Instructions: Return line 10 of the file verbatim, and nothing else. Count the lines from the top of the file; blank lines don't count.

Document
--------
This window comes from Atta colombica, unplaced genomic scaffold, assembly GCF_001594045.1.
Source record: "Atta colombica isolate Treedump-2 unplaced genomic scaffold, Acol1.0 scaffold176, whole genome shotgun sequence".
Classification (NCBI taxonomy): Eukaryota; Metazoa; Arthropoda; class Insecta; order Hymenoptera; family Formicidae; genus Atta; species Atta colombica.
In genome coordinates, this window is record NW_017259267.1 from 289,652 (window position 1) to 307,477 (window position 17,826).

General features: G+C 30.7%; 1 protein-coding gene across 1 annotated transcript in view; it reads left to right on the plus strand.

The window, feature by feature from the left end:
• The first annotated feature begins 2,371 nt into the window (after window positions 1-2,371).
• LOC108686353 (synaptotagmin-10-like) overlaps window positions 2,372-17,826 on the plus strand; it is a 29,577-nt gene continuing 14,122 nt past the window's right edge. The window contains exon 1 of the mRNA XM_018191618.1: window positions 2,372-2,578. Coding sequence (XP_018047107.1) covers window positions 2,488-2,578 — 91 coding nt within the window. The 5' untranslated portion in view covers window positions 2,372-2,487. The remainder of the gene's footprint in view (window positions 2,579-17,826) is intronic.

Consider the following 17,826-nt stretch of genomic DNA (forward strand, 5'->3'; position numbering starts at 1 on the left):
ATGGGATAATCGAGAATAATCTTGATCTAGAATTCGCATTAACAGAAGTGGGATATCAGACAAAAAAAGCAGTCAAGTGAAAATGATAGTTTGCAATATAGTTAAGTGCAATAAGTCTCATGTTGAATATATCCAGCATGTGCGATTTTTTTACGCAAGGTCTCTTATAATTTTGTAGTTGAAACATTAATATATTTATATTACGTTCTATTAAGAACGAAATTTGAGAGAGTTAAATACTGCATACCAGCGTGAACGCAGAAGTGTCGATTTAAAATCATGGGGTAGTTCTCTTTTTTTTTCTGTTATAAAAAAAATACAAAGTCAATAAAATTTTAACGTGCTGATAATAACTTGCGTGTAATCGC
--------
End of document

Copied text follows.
ATGGGATAATCGAGAATAATCTTGATCTAGAATTCGCATTAACAGAAGTGGGATATCAGACAAAAAAAGCAGTCAAGTGAAAATGATAGTTTGCAATATAGTTAAGTGCAATAAGTCTCATGTTGAATATATCCAGCATGTGCGATTTTTTTACGCAAGGTCTCTTATAATTTTGTAGTTGAAACATTAATATATTTATATTACGTTCTATTAAGAACGAAATTTGAGAGAGTTAAATACTGCATACCAGCGTGAACGCAGAAGTGTCGATTTAAAATCATGGGGTAGTTCTCTTTTTTTTTCTGTTATAAAAAAAATACAAAGTCAATAAAATTTTAACGTGCTGATAATAACTTGCGTGTAATCGC